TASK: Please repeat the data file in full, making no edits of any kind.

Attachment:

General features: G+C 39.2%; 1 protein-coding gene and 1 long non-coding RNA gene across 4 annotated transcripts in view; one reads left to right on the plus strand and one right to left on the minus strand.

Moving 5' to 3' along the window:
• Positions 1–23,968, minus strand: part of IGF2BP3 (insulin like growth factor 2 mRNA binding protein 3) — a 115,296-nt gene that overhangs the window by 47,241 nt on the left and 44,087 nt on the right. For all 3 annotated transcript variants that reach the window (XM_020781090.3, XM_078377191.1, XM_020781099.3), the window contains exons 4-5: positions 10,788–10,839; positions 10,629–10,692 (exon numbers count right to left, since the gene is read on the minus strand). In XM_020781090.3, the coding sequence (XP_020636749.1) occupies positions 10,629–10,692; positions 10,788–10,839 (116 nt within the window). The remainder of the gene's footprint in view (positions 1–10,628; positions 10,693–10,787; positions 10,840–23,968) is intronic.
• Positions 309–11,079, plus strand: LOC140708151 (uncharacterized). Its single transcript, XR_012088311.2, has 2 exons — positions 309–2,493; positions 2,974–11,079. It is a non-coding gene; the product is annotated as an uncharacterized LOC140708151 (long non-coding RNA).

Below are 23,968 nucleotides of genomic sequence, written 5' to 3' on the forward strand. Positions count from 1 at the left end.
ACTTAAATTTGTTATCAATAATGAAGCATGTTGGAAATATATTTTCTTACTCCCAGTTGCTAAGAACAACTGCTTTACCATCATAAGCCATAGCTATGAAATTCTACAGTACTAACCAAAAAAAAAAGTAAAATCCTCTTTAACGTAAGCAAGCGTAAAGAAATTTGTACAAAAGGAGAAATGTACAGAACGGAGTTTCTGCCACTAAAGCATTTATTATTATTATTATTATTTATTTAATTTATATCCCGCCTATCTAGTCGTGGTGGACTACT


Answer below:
General features: G+C 39.2%; 1 protein-coding gene and 1 long non-coding RNA gene across 4 annotated transcripts in view; one reads left to right on the plus strand and one right to left on the minus strand.

Moving 5' to 3' along the window:
• Positions 1–23,968, minus strand: part of IGF2BP3 (insulin like growth factor 2 mRNA binding protein 3) — a 115,296-nt gene that overhangs the window by 47,241 nt on the left and 44,087 nt on the right. For all 3 annotated transcript variants that reach the window (XM_020781090.3, XM_078377191.1, XM_020781099.3), the window contains exons 4-5: positions 10,788–10,839; positions 10,629–10,692 (exon numbers count right to left, since the gene is read on the minus strand). In XM_020781090.3, the coding sequence (XP_020636749.1) occupies positions 10,629–10,692; positions 10,788–10,839 (116 nt within the window). The remainder of the gene's footprint in view (positions 1–10,628; positions 10,693–10,787; positions 10,840–23,968) is intronic.
• Positions 309–11,079, plus strand: LOC140708151 (uncharacterized). Its single transcript, XR_012088311.2, has 2 exons — positions 309–2,493; positions 2,974–11,079. It is a non-coding gene; the product is annotated as an uncharacterized LOC140708151 (long non-coding RNA).

Below are 23,968 nucleotides of genomic sequence, written 5' to 3' on the forward strand. Positions count from 1 at the left end.
ACTTAAATTTGTTATCAATAATGAAGCATGTTGGAAATATATTTTCTTACTCCCAGTTGCTAAGAACAACTGCTTTACCATCATAAGCCATAGCTATGAAATTCTACAGTACTAACCAAAAAAAAAAGTAAAATCCTCTTTAACGTAAGCAAGCGTAAAGAAATTTGTACAAAAGGAGAAATGTACAGAACGGAGTTTCTGCCACTAAAGCATTTATTATTATTATTATTATTTATTTAATTTATATCCCGCCTATCTAGTCGTGGTGGACTACT